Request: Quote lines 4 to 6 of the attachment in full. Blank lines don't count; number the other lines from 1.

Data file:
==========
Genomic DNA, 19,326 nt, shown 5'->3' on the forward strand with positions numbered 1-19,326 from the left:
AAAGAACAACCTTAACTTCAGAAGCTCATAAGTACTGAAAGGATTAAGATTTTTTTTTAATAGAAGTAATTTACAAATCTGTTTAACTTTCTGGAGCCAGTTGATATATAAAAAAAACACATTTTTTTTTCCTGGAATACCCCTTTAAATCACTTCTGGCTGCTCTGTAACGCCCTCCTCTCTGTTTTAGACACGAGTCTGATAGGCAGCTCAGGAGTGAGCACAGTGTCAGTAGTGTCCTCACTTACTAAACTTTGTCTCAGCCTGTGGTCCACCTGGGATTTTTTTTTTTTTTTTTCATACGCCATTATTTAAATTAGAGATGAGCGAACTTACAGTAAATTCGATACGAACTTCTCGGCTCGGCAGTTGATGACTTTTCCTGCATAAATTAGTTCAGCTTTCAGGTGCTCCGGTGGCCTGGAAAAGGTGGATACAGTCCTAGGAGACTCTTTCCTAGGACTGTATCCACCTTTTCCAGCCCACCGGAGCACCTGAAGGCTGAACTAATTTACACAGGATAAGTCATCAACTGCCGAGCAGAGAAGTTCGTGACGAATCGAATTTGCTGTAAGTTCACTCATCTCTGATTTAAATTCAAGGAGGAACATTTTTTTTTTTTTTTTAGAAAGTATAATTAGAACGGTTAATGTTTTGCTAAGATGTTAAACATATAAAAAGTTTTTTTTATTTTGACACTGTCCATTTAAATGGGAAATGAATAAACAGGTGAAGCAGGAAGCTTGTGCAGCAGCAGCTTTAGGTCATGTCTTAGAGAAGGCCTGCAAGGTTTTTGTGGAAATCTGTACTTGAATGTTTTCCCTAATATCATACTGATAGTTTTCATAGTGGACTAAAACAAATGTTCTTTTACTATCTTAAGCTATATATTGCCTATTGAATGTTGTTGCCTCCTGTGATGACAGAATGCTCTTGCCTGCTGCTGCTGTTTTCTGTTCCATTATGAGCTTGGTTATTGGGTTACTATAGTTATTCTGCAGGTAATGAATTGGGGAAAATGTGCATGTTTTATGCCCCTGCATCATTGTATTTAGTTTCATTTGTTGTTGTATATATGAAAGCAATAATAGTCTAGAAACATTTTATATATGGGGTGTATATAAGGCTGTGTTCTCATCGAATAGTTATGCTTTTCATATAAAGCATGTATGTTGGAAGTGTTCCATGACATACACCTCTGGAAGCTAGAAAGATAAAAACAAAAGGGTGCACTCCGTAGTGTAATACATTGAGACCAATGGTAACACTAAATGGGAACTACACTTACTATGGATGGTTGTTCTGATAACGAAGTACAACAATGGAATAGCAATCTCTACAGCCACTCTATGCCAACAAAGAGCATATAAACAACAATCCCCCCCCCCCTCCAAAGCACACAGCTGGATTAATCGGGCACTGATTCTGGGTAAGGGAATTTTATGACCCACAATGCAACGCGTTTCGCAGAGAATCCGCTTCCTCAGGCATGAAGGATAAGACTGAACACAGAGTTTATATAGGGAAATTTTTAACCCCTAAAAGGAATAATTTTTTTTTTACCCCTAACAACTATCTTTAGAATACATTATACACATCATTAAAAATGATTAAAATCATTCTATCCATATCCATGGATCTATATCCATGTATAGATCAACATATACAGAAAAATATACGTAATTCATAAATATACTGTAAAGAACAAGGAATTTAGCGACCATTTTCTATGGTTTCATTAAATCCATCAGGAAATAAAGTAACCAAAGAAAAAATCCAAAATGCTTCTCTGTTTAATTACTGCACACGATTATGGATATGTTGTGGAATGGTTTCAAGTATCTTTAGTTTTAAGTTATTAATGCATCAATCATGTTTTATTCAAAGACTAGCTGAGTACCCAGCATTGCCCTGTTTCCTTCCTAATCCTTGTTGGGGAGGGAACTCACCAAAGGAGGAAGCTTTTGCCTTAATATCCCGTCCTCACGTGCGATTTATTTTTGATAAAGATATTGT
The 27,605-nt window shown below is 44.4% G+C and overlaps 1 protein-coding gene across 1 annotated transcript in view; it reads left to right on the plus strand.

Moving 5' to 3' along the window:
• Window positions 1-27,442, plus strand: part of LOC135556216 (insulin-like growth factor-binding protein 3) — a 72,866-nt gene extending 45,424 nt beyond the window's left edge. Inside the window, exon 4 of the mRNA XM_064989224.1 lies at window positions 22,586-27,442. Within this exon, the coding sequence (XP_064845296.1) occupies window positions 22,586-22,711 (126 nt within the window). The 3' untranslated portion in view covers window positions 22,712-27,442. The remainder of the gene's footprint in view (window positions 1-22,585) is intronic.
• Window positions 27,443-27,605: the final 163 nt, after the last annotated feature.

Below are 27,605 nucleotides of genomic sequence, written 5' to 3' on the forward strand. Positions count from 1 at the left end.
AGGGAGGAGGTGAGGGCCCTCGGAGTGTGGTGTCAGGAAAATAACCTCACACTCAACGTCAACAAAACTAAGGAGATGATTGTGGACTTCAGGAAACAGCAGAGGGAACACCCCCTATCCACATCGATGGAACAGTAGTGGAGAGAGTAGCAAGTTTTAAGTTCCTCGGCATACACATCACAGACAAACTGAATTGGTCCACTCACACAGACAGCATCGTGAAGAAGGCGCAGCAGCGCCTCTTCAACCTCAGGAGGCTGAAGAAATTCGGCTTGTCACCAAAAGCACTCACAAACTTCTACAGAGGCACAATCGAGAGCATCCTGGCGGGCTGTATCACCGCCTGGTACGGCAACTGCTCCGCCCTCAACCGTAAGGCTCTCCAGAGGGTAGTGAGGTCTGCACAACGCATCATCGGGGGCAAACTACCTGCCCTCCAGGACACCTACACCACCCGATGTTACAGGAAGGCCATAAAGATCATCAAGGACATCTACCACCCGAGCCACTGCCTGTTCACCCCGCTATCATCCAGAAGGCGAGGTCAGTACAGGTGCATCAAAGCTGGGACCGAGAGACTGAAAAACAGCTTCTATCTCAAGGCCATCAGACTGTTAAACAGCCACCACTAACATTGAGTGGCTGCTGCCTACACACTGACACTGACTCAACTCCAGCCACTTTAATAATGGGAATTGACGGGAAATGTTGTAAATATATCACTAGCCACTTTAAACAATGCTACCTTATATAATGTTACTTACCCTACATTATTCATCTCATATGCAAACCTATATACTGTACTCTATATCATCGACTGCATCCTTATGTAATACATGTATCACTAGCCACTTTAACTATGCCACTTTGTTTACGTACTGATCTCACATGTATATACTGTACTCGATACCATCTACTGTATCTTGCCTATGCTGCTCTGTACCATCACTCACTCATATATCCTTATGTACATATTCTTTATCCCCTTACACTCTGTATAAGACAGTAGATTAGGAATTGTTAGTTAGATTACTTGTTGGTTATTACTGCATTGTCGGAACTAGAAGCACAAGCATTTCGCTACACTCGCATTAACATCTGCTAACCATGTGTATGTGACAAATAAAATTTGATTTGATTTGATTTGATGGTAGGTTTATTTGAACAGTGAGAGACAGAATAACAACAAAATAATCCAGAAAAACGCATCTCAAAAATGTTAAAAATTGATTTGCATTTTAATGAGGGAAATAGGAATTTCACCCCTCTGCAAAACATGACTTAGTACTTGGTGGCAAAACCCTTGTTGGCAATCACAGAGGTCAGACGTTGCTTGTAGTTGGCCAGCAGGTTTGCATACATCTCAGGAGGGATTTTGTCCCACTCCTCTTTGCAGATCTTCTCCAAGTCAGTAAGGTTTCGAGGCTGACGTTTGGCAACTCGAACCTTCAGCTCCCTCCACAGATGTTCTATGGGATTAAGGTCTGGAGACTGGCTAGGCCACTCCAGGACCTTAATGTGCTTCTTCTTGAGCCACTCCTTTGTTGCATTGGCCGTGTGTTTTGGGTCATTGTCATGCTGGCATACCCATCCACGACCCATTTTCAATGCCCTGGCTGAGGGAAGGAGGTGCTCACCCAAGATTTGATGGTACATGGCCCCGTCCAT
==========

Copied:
Moving 5' to 3' along the window:
• Window positions 1-27,442, plus strand: part of LOC135556216 (insulin-like growth factor-binding protein 3) — a 72,866-nt gene extending 45,424 nt beyond the window's left edge. Inside the window, exon 4 of the mRNA XM_064989224.1 lies at window positions 22,586-27,442. Within this exon, the coding sequence (XP_064845296.1) occupies window positions 22,586-22,711 (126 nt within the window). The 3' untranslated portion in view covers window positions 22,712-27,442. The remainder of the gene's footprint in view (window positions 1-22,585) is intronic.
• Window positions 27,443-27,605: the final 163 nt, after the last annotated feature.